Singh and Radio Tarana - 2014-053
- Peter Radich (Chair)
- Leigh Pearson
- Te Raumawhitu Kupenga
- Rajesh Singh
ProgrammeRadio Tarana News
Mary Anne Shanahan declared a conflict of interest and did not participate in the determination of this complaint.
Summary [This summary does not form part of the decision.]
An item on Radio Tarana News reported on District Court proceedings involving the complainant, a former Fiji government minister, regarding a dispute over rent allegedly owed to the landlord of a building he leased. The Authority did not uphold his complaint that the item was unfair, inaccurate and unbalanced. The item was a straightforward, brief news report, and the complainant’s position was fairly included in the item.
Not Upheld: Fairness, Accuracy, Controversial Issues, Good Taste and Decency, Discrimination and Denigration
 An item on Radio Tarana News reported on District Court proceedings involving the complainant, Rajesh Singh, a former Fiji government minister, regarding a dispute over rent allegedly owed to the landlord of a building he leased. The brief report outlined the claim and counter-claim in the proceedings and included audio of Mr Singh giving his position. It was broadcast on Radio Tarana on 25 March 2014.
 Rajesh Singh made a formal complaint to Radio Tarana, the broadcaster, alleging that the item was ‘biased’ and ‘completely omitted my side of the story’. He also argued that the item encouraged discrimination against him as a government minister and against the ‘lawfully elected parliament of 2006 Fiji government’.
 We consider that the fairness, accuracy and balance standards are most relevant to Mr Singh’s concerns, and we have limited our determination accordingly. The complainant also raised other standards which we have briefly addressed at paragraph  below.
 The focus of our determination therefore is whether the broadcast breached Standards 6, 5 and 4 of the Radio Code of Broadcasting Practice.
 The members of the Authority have read a transcript of the broadcast complained about (as it was in Hindi) and the correspondence listed in the Appendix.
 Mr Singh complained that Radio Tarana provided the story and information gathered for the story to the Fijian Broadcasting Corporation (FBC), in an effort to ‘tarnish my reputation in New Zealand and Fiji’. He referred to content published on the broadcaster’s and the FBC’s Facebook pages.
 Our jurisdiction under the Broadcasting Act 1989 is limited to television and radio broadcasting within New Zealand; we cannot apply New Zealand legislation to overseas broadcasters operating in other countries. Information published on social networking sites falls outside the definition of ‘broadcasting’ in section 2 of the Act. We therefore have no jurisdiction to consider these issues, and our determination is limited to the news bulletin broadcast on Radio Tarana.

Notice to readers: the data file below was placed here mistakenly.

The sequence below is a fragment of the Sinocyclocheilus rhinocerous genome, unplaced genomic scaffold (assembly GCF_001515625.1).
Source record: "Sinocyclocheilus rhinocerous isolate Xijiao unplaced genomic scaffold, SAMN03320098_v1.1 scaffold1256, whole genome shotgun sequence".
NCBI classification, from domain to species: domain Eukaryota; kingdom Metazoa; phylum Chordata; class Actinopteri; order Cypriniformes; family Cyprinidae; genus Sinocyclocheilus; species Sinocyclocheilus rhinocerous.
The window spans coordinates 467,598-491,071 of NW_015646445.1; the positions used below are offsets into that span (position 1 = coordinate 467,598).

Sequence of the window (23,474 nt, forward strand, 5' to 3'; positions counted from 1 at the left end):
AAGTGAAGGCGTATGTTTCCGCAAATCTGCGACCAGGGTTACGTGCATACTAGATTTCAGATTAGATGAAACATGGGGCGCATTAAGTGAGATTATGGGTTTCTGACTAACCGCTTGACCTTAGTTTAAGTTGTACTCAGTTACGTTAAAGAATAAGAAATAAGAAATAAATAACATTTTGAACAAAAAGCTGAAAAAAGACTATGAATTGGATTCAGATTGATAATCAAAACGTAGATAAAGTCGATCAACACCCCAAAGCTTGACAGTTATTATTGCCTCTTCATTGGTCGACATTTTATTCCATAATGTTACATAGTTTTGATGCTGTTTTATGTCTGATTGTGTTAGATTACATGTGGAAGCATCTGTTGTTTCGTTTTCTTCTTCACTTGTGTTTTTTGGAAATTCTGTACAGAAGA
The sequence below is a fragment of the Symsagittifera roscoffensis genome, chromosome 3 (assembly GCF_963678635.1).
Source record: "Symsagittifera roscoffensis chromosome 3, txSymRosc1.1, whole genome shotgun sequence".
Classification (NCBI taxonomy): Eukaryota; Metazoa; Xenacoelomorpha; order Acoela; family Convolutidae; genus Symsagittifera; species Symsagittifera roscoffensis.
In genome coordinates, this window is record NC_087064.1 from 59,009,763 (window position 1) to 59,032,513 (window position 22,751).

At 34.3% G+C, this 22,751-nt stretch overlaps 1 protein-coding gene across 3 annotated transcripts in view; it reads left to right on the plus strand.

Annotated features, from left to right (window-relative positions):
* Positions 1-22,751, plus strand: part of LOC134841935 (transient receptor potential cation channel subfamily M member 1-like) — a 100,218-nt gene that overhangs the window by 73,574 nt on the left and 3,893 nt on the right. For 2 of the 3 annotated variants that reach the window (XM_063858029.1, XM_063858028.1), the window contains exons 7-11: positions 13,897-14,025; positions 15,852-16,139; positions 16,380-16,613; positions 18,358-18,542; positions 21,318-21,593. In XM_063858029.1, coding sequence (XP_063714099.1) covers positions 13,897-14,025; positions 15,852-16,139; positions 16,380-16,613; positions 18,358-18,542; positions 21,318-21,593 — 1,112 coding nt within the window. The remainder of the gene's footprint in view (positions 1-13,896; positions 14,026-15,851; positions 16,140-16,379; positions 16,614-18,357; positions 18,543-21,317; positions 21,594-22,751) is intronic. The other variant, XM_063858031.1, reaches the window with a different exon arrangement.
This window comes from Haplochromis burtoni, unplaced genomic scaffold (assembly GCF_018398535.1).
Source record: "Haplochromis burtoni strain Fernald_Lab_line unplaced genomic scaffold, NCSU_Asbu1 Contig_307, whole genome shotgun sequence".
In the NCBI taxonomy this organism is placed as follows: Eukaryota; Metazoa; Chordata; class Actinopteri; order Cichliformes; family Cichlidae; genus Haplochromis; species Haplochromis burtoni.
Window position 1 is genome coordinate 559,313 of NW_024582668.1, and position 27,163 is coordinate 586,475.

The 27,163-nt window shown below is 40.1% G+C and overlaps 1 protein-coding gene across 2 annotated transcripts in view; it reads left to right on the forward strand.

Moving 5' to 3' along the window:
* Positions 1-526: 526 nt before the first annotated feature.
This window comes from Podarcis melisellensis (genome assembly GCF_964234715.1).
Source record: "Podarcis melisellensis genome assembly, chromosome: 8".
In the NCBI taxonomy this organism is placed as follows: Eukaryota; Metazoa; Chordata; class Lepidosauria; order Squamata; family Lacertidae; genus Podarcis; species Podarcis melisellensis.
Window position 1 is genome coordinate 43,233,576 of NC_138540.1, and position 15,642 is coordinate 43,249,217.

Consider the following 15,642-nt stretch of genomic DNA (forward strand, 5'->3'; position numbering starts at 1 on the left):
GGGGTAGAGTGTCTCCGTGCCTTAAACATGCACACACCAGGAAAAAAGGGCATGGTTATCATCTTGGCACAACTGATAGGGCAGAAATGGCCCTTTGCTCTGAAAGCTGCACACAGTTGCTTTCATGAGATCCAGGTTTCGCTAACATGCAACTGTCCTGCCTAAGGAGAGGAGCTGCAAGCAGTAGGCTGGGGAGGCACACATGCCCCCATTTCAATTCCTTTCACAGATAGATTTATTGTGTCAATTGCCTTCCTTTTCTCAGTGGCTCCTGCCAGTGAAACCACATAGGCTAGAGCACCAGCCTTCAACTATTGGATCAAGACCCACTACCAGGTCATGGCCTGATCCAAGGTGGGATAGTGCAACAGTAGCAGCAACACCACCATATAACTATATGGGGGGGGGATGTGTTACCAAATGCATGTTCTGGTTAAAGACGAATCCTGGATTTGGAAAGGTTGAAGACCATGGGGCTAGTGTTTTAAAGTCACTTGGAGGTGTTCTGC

Was the complainant treated unfairly?
 The fairness standard (Standard 6) states that broadcasters should deal fairly with any person or organisation taking part or referred to in a programme. Programme participants and people referred to in broadcasts have the right to expect that broadcasters will deal with them justly and fairly, so that unwarranted harm is not caused to their reputation and dignity.1
 Mr Singh argued that the item ‘did not give my side of the story and did not state what documents I had presented in Court and to [the news presenter]’.
 Radio Tarana said this was a factual report on court proceedings involving ‘a person of high public interest with political connections which is of interest to our audience’. It said the complainant willing put himself in the public eye, so could reasonably expect scrutiny. It maintained that the story was balanced and Mr Singh was given a reasonable opportunity to express his views, which were included.
 We agree. This was a straightforward and balanced news report on court proceedings involving the complainant, which outlined the claim and counter-claim in an unbiased way. Mr Singh is a public figure meaning that a higher threshold for finding unfairness applies, as compared to a lay person.2 There was nothing unfair in reporting that a public figure who was of interest to the audience profile of this radio station was involved in District Court proceedings for rent arrears, especially considering his views were presented in his own words, taken from his interview. In the context of a brief news report, it was not necessary, in the interests of fairness, to provide a more detailed analysis of his arguments, as contained in court documents which are accessible to the public.